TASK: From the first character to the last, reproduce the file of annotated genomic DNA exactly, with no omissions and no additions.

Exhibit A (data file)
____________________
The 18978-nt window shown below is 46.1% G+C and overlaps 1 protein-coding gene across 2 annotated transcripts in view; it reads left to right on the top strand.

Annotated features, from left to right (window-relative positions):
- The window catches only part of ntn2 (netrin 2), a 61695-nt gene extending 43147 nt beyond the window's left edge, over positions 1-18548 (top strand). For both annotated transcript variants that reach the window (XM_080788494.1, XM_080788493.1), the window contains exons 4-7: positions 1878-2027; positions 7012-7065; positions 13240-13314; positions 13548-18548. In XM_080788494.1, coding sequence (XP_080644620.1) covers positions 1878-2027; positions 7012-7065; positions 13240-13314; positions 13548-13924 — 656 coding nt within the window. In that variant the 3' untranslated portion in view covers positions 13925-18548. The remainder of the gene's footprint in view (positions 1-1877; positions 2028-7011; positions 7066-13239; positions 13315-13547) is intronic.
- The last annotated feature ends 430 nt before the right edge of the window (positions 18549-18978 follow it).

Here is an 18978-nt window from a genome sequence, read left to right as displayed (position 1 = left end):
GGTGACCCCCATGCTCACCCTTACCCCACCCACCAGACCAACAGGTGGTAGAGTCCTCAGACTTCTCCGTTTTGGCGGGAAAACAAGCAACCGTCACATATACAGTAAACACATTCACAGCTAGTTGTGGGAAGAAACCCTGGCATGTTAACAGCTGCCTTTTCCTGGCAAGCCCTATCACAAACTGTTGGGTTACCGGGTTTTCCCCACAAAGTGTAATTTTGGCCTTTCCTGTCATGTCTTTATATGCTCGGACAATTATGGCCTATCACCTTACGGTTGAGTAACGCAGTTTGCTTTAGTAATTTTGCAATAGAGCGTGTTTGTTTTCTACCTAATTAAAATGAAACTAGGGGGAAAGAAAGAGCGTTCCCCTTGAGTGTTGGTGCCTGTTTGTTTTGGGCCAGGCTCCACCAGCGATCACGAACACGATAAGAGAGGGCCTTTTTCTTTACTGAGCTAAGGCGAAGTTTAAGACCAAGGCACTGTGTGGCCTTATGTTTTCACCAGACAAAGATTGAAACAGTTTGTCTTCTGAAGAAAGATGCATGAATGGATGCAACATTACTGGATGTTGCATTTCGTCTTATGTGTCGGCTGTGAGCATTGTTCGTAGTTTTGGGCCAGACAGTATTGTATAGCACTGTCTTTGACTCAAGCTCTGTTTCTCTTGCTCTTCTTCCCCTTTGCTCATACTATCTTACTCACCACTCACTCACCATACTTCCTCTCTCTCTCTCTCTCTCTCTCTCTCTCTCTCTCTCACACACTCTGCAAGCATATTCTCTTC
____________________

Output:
The 18978-nt window shown below is 46.1% G+C and overlaps 1 protein-coding gene across 2 annotated transcripts in view; it reads left to right on the top strand.

Annotated features, from left to right (window-relative positions):
- The window catches only part of ntn2 (netrin 2), a 61695-nt gene extending 43147 nt beyond the window's left edge, over positions 1-18548 (top strand). For both annotated transcript variants that reach the window (XM_080788494.1, XM_080788493.1), the window contains exons 4-7: positions 1878-2027; positions 7012-7065; positions 13240-13314; positions 13548-18548. In XM_080788494.1, coding sequence (XP_080644620.1) covers positions 1878-2027; positions 7012-7065; positions 13240-13314; positions 13548-13924 — 656 coding nt within the window. In that variant the 3' untranslated portion in view covers positions 13925-18548. The remainder of the gene's footprint in view (positions 1-1877; positions 2028-7011; positions 7066-13239; positions 13315-13547) is intronic.
- The last annotated feature ends 430 nt before the right edge of the window (positions 18549-18978 follow it).

Here is an 18978-nt window from a genome sequence, read left to right as displayed (position 1 = left end):
GGTGACCCCCATGCTCACCCTTACCCCACCCACCAGACCAACAGGTGGTAGAGTCCTCAGACTTCTCCGTTTTGGCGGGAAAACAAGCAACCGTCACATATACAGTAAACACATTCACAGCTAGTTGTGGGAAGAAACCCTGGCATGTTAACAGCTGCCTTTTCCTGGCAAGCCCTATCACAAACTGTTGGGTTACCGGGTTTTCCCCACAAAGTGTAATTTTGGCCTTTCCTGTCATGTCTTTATATGCTCGGACAATTATGGCCTATCACCTTACGGTTGAGTAACGCAGTTTGCTTTAGTAATTTTGCAATAGAGCGTGTTTGTTTTCTACCTAATTAAAATGAAACTAGGGGGAAAGAAAGAGCGTTCCCCTTGAGTGTTGGTGCCTGTTTGTTTTGGGCCAGGCTCCACCAGCGATCACGAACACGATAAGAGAGGGCCTTTTTCTTTACTGAGCTAAGGCGAAGTTTAAGACCAAGGCACTGTGTGGCCTTATGTTTTCACCAGACAAAGATTGAAACAGTTTGTCTTCTGAAGAAAGATGCATGAATGGATGCAACATTACTGGATGTTGCATTTCGTCTTATGTGTCGGCTGTGAGCATTGTTCGTAGTTTTGGGCCAGACAGTATTGTATAGCACTGTCTTTGACTCAAGCTCTGTTTCTCTTGCTCTTCTTCCCCTTTGCTCATACTATCTTACTCACCACTCACTCACCATACTTCCTCTCTCTCTCTCTCTCTCTCTCTCTCTCTCTCTCTCACACACTCTGCAAGCATATTCTCTTC